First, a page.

Just seeing someone wearing a Fitbit makes me nervous. I'm told I have a tendency to become “obsessive.” A count of steps or calories burned would be a destructive competition, just one more thing haunting quiet moments telling me I could be working harder, doing more. Pedometers are an invasion to be absolutely avoided, certainly never sought out or, least comprehensibly, given as a "gift."
A decade ago when I was studying in Venice, Italy, though, I did wear a pedometer. It was for science. I was part of a study that compared health behaviors in the U.S. and Italy—where people eat pasta and drink wine long into the night and never die. So I wore the pedometer reluctantly for a while in North Carolina, and then for while in Venice. And, guess what. People walk more in Venice. It is extremely difficult to drive in Venice. There are just no cars or roads.
Is that all it takes to make a healthy city? My professor Paolo was a native Venetian who, as a middle-aged adult, had never driven a car. He had, though, managed to fall into the canals on three separate occasions in his life. The lagoon-water of Venice is stagnant and loaded with sewage, so pedestrianism has its own health risks.
In places where there are streets, the particular effects of their layout on health are less known. But, like so many environmental factors whose health influence might not be readily apparent (e.g. the trees that save us billions of dollars in medical costs), they seem to be worth considering.
Norman Garrick and Wesley Marshall are assistant professors of engineering at the Universities of Connecticut and Colorado, respectively, and they are making names for themselves among the anti-cul-de-sac crowd.
In prior research, Marshall told me, they found that in the most extreme cases “older, denser, connected cities were killing three times fewer people than sparser, tree-like cities on an annual basis." Of course, people walk and bike more in dense cities, but the research on actual ties to health outcomes is scant. So Garrick and Marshall, along with Daniel Piatkowski at Savannah State University, took on and have just completed a large study of how street networks might influence our health.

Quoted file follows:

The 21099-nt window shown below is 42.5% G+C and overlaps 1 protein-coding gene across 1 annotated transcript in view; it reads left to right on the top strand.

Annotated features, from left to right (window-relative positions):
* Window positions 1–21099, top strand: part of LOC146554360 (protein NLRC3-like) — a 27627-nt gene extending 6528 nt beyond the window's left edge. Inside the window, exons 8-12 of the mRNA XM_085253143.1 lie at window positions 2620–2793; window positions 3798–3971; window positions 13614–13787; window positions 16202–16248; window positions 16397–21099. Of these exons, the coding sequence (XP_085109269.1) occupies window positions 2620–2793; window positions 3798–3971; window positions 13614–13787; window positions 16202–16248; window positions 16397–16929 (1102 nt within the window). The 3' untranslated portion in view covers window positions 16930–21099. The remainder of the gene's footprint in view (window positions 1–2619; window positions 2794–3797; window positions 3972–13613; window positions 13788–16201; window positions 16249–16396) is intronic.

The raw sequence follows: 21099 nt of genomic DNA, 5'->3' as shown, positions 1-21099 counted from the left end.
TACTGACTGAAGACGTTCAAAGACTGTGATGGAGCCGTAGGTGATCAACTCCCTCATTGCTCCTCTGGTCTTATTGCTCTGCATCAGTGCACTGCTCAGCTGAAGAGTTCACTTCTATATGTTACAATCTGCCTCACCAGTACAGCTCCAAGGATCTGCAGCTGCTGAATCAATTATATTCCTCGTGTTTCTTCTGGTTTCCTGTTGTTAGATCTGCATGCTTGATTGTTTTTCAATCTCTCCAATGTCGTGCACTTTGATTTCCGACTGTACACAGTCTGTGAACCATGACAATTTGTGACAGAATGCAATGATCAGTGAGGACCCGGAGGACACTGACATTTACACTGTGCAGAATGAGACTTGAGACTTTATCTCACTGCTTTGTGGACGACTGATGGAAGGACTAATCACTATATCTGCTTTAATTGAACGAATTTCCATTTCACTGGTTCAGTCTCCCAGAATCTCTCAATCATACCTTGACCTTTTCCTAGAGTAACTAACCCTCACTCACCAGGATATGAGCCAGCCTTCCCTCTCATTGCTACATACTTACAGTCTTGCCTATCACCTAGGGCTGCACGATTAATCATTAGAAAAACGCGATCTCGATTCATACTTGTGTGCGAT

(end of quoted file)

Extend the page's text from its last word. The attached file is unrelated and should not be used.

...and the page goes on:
They looked at the three fundamental measures of street networks—density, connectivity, and configuration—in 24 California cities, and compared them with various maladies. In the current Journal of Transport and Health, Garrick and Marshall report that cities with more compact street networks—specifically, increased intersection density—have lower levels of obesity, diabetes, high blood pressure, and heart disease. The more intersections, the healthier the humans.
“It might not be common for people to explicitly contemplate health when selecting a place to live,” Garrick and Marshall write, “but this research indicates it is worth considering.”
And people are starting to consider it.
The original city design was really no design at all. Known as “organic,” it is the medieval pattern we see throughout many of Europe’s haphazardly still-thriving cities. Then, for centuries during and after the Renaissance, the rectilinear grid was the gold standard in city design. But in the twentieth century came what Garrick and Marshall call a complete overhaul—a shift toward the branching tree model of the modern subdivision, which was optimized for the great horseless carriage.
Centuries of compact and connected cities rapidly gave way to sparse, dendritic, “hierarchical” street networks. These layouts afforded the luxury of a quiet cul-de-sac with space for miniature mansions and lonely pools in every backyard. As Emily Badger at CityLab recounted in a merciless takedown of the cul-de-sac, the U.S. Federal Housing Authority published technical bulletins in the 1930s that “painted the urban street grid as monotonous, unsafe, and characterless.”
As with people, calling a neighborhood characterless cuts even more deeply than calling it unsafe.
Illustrations of grid neighborhoods and hierarchical neighborhoods in said pamphlets bore the labels “bad” and “good.” The FHA’s design preferences “evolved into regulation. From the 1950s until the late 1980s, there were almost no new housing developments in the U.S. built on a simple grid.”